Questions for: Dr. Veronika Simons

Dr. Veronika Simons

on the meaning and purpose of benchmarking and the terms for outsourcing contracts

As chairperson of the Delta Lloyd Holding, Dr. Veronika Simons is, amongst other things, in charge of IT. Delta Lloyd is an integrated financial services group of companies focussing on life insurance.

“I now know exactly where
we stand and what
we can do better.”

Dr. Simons, your company outsourced its host computer centre to IBM years ago and appears to have done well overall in this respect. Nevertheless, you recently had the contract subjected to a fundamental review. Why?

Because the corporate world and world of IT change far too quickly for contracts to be established for years. Delta Lloyd concluded the contract with IBM in 1996 and revised it in 2001. In this respect, IBM committed itself to having the services and prices subjected to benchmarking at regular intervals. To that extent, this review was not an unusual process.

What questions had to be urgently answered with the help of benchmarking?

We wanted to know not only if the prices paid by us are in accordance with market prices, or if we are paying too much in one particular area. We wanted above all to find out if the processes were correct, if we had correctly defined the services and corresponding interfaces in the company, if the whole thing was sufficiently flexible and, ultimately, verifiable.

Were you unhappy with the status quo then?

The cooperation with IBM was and is good, some of the people have known each other for years and work with each other whenever needed. However, that depends a lot on individual people, a lot of our requirements were not formulated concretely enough and bakked up with corresponding processes. This involves a considerable risk for both parties and a dependency on individual people.

Why did you decide to put your trust in the Maturity project?

We had acquired detailed offers from two providers beforehand. We decided on Maturity because, from the very beginning, it offered not only a price comparison, but also fundamental analysis of services and processes, with the quality and the depth we wanted to have.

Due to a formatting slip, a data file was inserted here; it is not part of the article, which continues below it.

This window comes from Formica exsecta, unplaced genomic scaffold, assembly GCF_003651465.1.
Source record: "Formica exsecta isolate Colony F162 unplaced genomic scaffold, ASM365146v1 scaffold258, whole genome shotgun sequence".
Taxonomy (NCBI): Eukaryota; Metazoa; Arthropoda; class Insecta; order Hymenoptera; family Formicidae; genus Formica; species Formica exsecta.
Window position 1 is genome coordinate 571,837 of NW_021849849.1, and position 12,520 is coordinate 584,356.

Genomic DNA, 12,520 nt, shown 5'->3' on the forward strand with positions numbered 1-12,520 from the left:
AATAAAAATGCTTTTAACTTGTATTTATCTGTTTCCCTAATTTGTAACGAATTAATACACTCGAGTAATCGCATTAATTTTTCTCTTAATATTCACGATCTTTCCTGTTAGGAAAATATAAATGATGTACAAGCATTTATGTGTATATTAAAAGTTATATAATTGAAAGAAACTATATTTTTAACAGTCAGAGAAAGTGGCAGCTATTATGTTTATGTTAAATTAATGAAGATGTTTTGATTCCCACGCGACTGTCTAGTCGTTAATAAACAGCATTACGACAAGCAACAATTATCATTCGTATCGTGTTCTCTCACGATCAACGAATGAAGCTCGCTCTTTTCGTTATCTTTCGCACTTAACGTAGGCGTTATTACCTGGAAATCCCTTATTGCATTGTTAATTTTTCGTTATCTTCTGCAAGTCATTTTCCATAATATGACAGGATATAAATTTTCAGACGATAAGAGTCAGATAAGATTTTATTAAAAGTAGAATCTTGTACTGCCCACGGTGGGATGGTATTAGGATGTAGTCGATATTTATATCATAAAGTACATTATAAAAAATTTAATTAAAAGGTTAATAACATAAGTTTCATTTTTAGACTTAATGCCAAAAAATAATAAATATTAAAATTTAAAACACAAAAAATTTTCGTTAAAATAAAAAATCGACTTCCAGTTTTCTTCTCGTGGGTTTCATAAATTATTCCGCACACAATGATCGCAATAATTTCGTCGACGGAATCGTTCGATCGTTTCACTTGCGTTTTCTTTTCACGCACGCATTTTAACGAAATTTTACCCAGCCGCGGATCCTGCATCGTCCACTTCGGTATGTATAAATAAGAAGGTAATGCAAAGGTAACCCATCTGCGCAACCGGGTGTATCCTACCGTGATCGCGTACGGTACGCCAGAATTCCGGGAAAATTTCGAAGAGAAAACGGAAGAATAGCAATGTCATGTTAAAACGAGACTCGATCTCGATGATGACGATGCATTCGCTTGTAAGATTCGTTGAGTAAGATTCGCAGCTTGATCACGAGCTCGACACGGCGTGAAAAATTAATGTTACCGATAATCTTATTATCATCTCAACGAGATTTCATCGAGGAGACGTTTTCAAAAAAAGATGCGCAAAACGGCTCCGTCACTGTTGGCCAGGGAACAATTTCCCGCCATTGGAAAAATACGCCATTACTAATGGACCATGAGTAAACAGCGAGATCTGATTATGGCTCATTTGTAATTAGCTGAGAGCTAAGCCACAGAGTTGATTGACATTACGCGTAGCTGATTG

What were the most important results? Was IBM too expensive?

The service provided by IBM was indeed too expensive to a certain extent, but that was not the decisive factor. We learned above all that there was too much heavy technical detail in the contract, too little information concerning the individual services and not enough flexibility. Let us take the example of database availability, an elementary manual tool for customer consultant. However, we had not defined the corresponding service clearly enough. What is the measured quantity, how are the reaction times when a fault occurs? These questions still remain unanswered to a large extent. Furthermore, the optimisation-related measures we have to take in order to increase efficiency in relation to processes/procedures became clear.

How does IBM view this situation? Does your partner now have to make a huge amount of improvements?

IIBM has reacted in a very positive manner. In the end, this type of benchmarking creates transparency for both sides and gives an important impetus to a partnership. And Delta Lloyd is now being challenged for once. We have to define in a more specific manner what we really want, what services with what flexibility. The service levels must be clearly formulated. We cannot simply rely on our employees and IBM’s employees working well together without an explicit agreement.

What in your opinion was the main added value provided by the project?

I now know exactly where we stand and what we can do better. I have been with the company since 2001, the previous contractual review took place six months before I joined the company. For a long time I had such a subliminal feeling that something was not going as well as it should, but it was totally vague. Now we can see clearly what it was.

Would you repeat the benchmarking process?

By all means. Even if we have thought about all of the details in depth beforehand, which is something indispensable. Such a contract should be reviewed every two years. I would prefer not to have contractual terms of 3-5 years anymore if an outsourcing contract did not take a long time.

Dr. Simons, thank you very much for talking to us.

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